Caution is the name of the game
Updated: 2012-01-07 07:54
By Zhu Jin (China Daily)
China's luxury goods market may be booming, but global brands should still exercise prudence in trying to grab a share of the market
Luxury brands are targeting consumers in the emerging markets, because these new engines of the global economy have strong and growing purchasing power even against the backdrop of global recession. This is especially true of China.
According to the latest data from the Ministry of Commerce, the goal for the next five years is a 15-percent annual growth for retail sales of consumer goods to reach a total of 3.2 trillion yuan ($507 billion) by the end of 2015. And many top brands are scrambling to grab a share of this lucrative market. But is such confidence justified?
The latest report from Bain Capital, published on Dec 22, estimates that the consumption of luxury goods in China reached 100 billion yuan in 2011, with an annual growth rate of 25 to 30 percent. The report also predicts that China is likely to surpass Japan as the largest consumer of luxury goods this year.
Financial results support such expectations, because luxury brands, especially the top-end ones, have indeed benefited from soaring sales in China. Hugo Boss, the luxury menswear group, which claims to be in "more or less all" Chinese cities with a population of more than 5 million, saw its sales in the country grow 73 percent in the first nine months of 2011. Such growth is echoed by many other luxury brands, which have been busy raising their profits in China.
HSBC estimates that sales of global luxury brands in China have risen more than 30 percent a year over the past four years, far outpacing income growth, and suggests it could keep growing.
Even though the Chinese market comprises just 3 percent of its global sales, American brand Coach, a listed company in New York, made its cross-listing in Hong Kong in December 2011, which, as Coach Chief Executive Lew Frankfort remarked, was less for financial reasons than as a form of marketing that would "raise awareness of the brand among investors and consumers in the Chinese market as well as throughout Asia".
According to Yuval Atsmon, a partner at the global management consulting firm McKinsey, luxury brands have their sights firmly set on the potential purchasing power of the growing number of Chinese middle-class families, particularly those in second- and third-tier cities.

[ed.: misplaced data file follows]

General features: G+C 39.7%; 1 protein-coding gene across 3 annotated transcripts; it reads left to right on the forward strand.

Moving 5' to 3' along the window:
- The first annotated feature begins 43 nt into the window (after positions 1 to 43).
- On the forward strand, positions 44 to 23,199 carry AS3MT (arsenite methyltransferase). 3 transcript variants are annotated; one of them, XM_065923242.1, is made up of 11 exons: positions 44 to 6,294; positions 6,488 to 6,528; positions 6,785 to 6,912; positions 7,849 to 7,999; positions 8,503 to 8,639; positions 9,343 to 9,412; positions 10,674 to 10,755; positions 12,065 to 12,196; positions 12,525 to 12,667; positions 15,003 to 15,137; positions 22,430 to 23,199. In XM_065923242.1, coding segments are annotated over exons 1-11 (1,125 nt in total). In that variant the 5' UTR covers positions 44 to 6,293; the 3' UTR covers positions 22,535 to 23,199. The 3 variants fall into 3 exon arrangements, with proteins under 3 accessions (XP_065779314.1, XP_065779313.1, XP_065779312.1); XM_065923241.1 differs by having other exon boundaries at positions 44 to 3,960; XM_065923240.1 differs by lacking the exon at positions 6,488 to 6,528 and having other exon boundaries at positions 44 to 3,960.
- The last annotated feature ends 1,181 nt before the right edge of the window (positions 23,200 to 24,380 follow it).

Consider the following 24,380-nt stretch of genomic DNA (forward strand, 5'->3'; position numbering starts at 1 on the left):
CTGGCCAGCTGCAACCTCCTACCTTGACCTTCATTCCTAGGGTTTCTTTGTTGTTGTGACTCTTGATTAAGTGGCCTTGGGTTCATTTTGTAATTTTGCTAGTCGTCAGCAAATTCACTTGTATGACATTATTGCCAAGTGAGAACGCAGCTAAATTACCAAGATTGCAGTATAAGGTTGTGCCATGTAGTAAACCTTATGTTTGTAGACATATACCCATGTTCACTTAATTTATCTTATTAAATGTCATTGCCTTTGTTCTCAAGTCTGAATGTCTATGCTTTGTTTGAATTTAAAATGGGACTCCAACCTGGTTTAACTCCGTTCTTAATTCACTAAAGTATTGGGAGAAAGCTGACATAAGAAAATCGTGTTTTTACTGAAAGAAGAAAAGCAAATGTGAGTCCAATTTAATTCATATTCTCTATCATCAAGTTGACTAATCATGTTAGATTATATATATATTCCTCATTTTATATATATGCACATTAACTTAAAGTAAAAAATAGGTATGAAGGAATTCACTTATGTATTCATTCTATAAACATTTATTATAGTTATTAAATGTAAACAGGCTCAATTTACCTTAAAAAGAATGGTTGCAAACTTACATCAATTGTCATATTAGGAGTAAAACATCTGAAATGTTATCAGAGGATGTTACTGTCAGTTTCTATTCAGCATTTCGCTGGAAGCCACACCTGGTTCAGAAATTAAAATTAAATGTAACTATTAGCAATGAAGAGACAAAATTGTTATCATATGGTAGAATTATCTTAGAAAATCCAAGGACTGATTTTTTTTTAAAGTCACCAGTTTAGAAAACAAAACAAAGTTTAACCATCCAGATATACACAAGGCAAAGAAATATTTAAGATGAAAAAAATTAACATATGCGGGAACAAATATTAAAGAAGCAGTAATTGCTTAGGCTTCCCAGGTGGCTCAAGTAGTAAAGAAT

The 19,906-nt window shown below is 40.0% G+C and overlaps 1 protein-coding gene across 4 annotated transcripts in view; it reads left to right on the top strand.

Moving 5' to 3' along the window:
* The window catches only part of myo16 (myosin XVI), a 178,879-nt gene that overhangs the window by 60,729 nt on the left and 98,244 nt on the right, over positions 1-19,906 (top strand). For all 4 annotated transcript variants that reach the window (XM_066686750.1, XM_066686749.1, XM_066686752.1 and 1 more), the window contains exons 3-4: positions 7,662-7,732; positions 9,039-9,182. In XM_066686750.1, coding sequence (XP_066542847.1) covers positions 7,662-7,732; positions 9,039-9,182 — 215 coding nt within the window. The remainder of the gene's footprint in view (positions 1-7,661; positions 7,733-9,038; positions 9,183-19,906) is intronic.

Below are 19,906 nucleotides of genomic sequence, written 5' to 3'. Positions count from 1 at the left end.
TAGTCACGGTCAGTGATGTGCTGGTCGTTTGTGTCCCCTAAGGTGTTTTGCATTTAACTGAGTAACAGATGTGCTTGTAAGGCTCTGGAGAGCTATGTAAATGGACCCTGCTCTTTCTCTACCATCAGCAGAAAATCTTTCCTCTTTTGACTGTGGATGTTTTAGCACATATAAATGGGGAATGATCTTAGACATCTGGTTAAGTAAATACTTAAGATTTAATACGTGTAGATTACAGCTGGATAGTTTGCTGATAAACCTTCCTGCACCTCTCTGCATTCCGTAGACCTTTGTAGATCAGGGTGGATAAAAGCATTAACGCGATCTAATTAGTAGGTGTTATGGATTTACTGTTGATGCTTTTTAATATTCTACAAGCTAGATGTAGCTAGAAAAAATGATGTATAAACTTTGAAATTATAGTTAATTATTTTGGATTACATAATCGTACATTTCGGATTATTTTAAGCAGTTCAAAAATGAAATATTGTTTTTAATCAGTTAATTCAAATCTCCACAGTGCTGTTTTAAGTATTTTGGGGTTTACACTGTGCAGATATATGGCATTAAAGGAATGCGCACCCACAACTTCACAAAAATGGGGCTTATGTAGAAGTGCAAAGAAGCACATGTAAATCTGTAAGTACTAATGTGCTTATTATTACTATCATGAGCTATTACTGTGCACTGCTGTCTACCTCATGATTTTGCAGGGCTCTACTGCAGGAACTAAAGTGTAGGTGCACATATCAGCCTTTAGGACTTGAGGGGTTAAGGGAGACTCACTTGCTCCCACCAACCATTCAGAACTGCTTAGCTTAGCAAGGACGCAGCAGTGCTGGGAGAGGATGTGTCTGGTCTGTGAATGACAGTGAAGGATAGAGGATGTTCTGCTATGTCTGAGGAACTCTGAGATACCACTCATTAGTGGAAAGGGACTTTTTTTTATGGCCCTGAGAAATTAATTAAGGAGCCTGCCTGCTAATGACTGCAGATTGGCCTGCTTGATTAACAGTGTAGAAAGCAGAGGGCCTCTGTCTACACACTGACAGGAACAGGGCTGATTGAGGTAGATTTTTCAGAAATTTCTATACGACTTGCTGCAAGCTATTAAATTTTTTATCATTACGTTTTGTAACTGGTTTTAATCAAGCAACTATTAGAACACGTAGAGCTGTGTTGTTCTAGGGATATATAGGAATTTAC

The upper layer of Chinese middle-class families, whose annual incomes are between $15,000 and $30,000, may even cut daily necessities to save just to buy luxury goods. According to the latest McKinsey survey "Insights China: Luxury Goods", published in March 2011, there will be 76 million such middle-class families in China by 2015, accounting for 22 percent of total luxury sales then.
The huge purchasing power is also to a large extent driven by China's present-giving culture. According to Bain Capital, nearly half of all the luxury goods purchased in China are bought as gifts, including those used for business purposes. "In China the importance of giving gifts is a major influence," Atsmon said.
While rising incomes and the gift culture are two factors behind the growth of the luxury goods market in China, some experts doubt whether the growth could be sustained.
Some economists predict that China's economy will slow down this year. Goldman Sachs even warned recently that the golden years of BRICS (Brazil, Russia, India, China and South Africa) have come to an end, for they have already fully exploited their economic growth potential. This would result in a similar situation that occurred in Japan when consumers moved away from luxury goods as the economy stagnated.
Also, the demand for luxury goods as business gifts is likely to decline as the business environment becomes more transparent, and gifts will be no longer seen as a way of oiling the wheels of business deals.
Luxury brands should also pay attention to the negative impacts of giving gifts since corruption may come to include the acceptance of luxury business presents and could cause severe damage to their image in China, forcing them to lose potential customers.
Bain Capital's latest report says 60 percent of the increase in the Chinese luxury market is from new customers. Clearly, the Chinese market is a tremendous opportunity for many brands, but they should proceed with caution rather than reckless abandon.
The author is a reporter with China Daily.
(China Daily 01/07/2012 page5)